Behind the controversy over Dave Ramsey’s “20 Things” post and his defense of it, there’s an assumption that poverty in America is fundamentally different from poverty in the developing world.
Almost everyone — including Dave Ramsey — accepts there are systemic, structural injustices which cause poverty in the other parts of the world. “The third-world economy is and should be a whole different discussion,” Ramsey writes.
When it comes to poverty in America, however, it gets written off as a consequence of poor decision-making by individuals:
If you are broke or poor in the U.S. or a first-world economy, the only variable in the discussion you can personally control is YOU. You can make better choices and have better results. If you believe that our economy and culture in the U.S. are so broken that making better choices does not produce better results, then you have a problem. At that point your liberal ideology has left the Scriptures and your politics have caused you to become a fatalist.
How is it that we can see the systemic causes of poverty elsewhere, but not in our own country? Do we think because our ancestors got rid of institutional slavery and child labor that there are no more structural injustices to be rooted out? Or are we so beholden to a capitalist, materialist ideology that we can’t even entertain the possibility of any flaws in our economic system?
Or do we just think we’re better than everyone else? Again, Ramsey:
One of the main reasons our culture has prospered is because of our understanding and application of biblical truths.
Translation: we prosper because we understand the Bible better. The Bible gets reimagined as a roadmap to prosperity, instead of a roadmap to the cross. Financial success is reimagined as proof of God’s favor; Jeremiah’s lament against the wealth of the wicked is quietly purged from our scriptures.
And so we tell ourselves (and our impoverished neighbors): if you are poor and you live in America, it’s your own fault.
Sure, there are people in financial distress because of bad choices that were made. (In fact, in recent years almost all of us have experienced some measure of financial distress because of bad choices made not by those at the bottom of the economic ladder, but by those at the top.) But do we really believe there are no structural or systemic factors at work, causing and perpetuating poverty in America?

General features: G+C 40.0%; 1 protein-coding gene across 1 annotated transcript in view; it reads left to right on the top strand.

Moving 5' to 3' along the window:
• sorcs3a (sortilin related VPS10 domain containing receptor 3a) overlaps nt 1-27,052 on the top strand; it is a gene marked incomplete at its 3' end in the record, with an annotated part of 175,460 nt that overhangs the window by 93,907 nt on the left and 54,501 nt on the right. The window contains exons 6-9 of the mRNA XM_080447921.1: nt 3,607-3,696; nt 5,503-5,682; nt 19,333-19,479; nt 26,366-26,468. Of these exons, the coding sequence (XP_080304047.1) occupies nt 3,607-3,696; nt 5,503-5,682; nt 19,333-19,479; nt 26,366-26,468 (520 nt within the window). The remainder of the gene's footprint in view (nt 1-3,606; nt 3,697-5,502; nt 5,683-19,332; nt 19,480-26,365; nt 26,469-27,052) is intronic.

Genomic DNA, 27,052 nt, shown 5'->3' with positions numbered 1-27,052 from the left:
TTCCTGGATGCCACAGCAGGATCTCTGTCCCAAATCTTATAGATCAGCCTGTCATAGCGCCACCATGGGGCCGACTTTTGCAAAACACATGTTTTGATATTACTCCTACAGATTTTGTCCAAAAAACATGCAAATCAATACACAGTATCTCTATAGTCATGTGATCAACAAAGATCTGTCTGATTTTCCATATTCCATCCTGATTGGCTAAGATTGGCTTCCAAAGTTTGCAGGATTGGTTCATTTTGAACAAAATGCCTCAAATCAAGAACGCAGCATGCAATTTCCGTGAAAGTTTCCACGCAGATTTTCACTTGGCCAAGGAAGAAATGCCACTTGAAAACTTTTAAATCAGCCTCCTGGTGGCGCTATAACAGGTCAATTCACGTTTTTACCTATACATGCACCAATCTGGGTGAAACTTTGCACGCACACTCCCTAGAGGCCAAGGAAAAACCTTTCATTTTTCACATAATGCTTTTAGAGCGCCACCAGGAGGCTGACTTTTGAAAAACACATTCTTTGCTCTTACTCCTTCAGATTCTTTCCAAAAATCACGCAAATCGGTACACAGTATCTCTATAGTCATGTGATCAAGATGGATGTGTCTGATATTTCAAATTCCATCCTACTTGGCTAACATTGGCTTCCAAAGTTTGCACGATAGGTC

Blacks and Native Americans are nearly three times more likely than whites to live in poverty. Do we really believe the economic and social disparities affecting black communities have nothing to do with centuries of slavery and segregation — not to mention subtler forms of discrimination that persist in our day? Do we really think the massive displacement (and partial genocide) of Native Americans is unrelated to the comparatively poorer health and economic outcomes they experience today?
Do we really think we can end poverty just by telling people to “live within their means” when a quarter of all jobs in this country don’t pay enough to put a family of four above the poverty line? Do we really think it’s just a matter of telling people to be smart with their money when the average amount needed to afford a two-bedroom apartment exceeds the average renter’s wage by $4.50 an hour?
Do we really think poverty is just a failure of personal drive to get an education when schools in poor communities receive less funding and have to cope with outdated equipment and crumbling infrastructure?
Do we really think poverty in this country is just a matter of personal decision-making?
To fail to acknowledge the systemic factors affecting poverty is to perpetuate them.
In response to the list I shared yesterday, someone rightly asked, “Where’s the hope?” It’s all well and good to diagnose, but what about actually helping people out of poverty? It’s a fair question. I believe the first step in tackling poverty is to be honest with ourselves about the causes and contributing factors. We cannot help someone until we dismantle the stereotypes that prevent us from seeing and understanding them properly.